Fluoride causes insulin resistance and why one gets damaged!

Frank Russo - July 04 2009.

Summary - The fluoride ubiquitously added to water frustrates the action of insulin slowing down most of the reactions involving sugars. Consequently the concentration of glucose has to raise for some of the reactions to flow in the right direction at a reasonable rate. As a result, when oral agents are taken to lower the glucose, some of the reactions cannot proceed adequately... glucose cannot be utilized and tissues become damaged!

In my days of running the Sequential Multiple Analyser with Computer (SMAC), the most common "notify medico", was that of a low glucose; in which case the first thing you did, was to check the collection time of the sample: usually it would turn out to be an old sample... say a day old, or in the least over 6 hours old! This meant that the blood cells had eaten a lot of the sugar so as to give the impression that the patient was very sick... (this was even more pronounced on hot days).

This is why in those days, glucose analysis was usually collected in a red top, which had sodium/potassium/fluoride in it . Hence glycolysis was stopped by the fluoride and the blood cells could not "eat-up" the sugar! However such a top was unsuitable for a "multiple biochemical profile" (MBA20), because the potassium and sodium would have been "stuffed-up"!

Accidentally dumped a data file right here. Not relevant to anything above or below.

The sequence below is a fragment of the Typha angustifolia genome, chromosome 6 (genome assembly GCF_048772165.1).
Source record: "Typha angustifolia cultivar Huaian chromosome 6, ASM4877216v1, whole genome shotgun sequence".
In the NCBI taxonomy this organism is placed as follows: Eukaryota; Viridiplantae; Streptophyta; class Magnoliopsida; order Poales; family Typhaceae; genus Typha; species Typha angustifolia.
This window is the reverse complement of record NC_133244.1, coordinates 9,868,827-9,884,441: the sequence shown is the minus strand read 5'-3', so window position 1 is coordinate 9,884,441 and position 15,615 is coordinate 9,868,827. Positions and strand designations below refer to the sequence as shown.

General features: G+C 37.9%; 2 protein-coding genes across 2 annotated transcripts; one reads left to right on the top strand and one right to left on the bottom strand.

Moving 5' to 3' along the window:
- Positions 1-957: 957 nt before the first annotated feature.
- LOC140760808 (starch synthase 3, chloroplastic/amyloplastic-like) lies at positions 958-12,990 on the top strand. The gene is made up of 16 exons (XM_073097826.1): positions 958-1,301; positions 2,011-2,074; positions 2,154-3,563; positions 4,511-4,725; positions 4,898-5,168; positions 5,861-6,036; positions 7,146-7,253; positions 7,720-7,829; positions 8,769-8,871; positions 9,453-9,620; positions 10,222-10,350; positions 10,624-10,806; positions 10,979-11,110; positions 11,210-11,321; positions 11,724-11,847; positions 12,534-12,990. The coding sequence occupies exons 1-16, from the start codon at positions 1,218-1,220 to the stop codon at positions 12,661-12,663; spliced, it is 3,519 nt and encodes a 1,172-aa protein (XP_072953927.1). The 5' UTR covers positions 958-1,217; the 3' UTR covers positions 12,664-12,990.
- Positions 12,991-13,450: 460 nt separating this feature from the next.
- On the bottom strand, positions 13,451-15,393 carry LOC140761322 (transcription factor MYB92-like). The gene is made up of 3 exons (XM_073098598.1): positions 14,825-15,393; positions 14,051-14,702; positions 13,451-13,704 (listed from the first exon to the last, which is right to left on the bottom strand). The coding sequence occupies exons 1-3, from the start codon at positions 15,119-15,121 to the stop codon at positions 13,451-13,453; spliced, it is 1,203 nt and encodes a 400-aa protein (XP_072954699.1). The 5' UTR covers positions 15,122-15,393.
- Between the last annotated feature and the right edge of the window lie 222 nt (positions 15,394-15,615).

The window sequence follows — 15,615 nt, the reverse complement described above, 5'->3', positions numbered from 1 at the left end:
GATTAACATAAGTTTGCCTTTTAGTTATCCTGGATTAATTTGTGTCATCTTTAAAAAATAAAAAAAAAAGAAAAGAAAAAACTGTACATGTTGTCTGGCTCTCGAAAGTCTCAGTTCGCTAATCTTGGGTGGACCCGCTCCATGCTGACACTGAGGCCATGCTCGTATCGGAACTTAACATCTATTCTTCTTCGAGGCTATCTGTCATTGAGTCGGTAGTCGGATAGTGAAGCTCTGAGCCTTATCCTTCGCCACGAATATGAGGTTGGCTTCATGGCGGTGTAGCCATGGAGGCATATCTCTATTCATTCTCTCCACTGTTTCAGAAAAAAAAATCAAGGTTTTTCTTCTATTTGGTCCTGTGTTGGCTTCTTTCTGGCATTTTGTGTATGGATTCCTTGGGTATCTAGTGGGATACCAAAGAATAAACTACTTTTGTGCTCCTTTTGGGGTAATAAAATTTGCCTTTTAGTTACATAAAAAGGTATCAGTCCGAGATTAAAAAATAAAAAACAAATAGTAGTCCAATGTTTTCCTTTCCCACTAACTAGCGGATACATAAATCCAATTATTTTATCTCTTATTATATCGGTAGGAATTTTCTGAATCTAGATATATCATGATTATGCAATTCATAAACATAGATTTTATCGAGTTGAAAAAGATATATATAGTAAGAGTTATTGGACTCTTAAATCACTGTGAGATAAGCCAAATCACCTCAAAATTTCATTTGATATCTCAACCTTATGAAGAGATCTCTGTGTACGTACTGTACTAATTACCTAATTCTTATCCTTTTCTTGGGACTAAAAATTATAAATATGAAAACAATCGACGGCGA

Along similar lines, fluoride is added to toothpaste to stop things such as Candida, from utilizing glucose in one's mouth, and producing acid as a by-product thus destroying one's teeth. However such an action should be restricted to the mouth, and one should rinse his mouth with water at least 3 times after brushing. Furthermore, fluoride should not be added to the water supplies for constant general consumption by everybody... such a chemical is toxic to the body for it causes insulin resistance and diabetes.

One will know if his glucose reactions in the body are somewhat lethargic, if following breakfast, after the night's rest, the sugar jumps to about 20 mmol/l or thereabouts one hour after the meal and is already a couple of mmol's lower by two hours after the meal... in other words everything is slowed down and there's not enough time for the level to plateau. However once you drink "clean" water for a few days and flush the fluoride out somewhat, you will find that you will get a plateau for both of the first two hours after a meal at a much lower level... - say about 13 mmol/l - all of a sudden!

The real killer however, could well start with the increasing insulin concentrating in the kidneys, thus damaging these sensitive organs! However I suspect that most of the damage, is caused by the clinician's failure to realize that the sugar needs to stay a bit higher - that's whilst the poisoning fluoride is still in the body - to facilitate the utilization of the sugar by the tissues! Of course once one starts drinking "clean" water and flushes the offending fluoride out, one can then enjoy normal lower sugars without fear of damaging one's tissues.

Of course, this problem will manifest itself mainly in people who have an increased turnover of sugar metabolism in their body... such as individuals with a very active brain, e.g. shift-workers and insomniacs!

Let's see this idea tested en masse, and I am sure that everybody will concur with my findings: sometimes it pays to listen to your feet and your heart's complaints of not enough sugar, rather than a "herd's mentality" by the medical profession!

Frank Russo.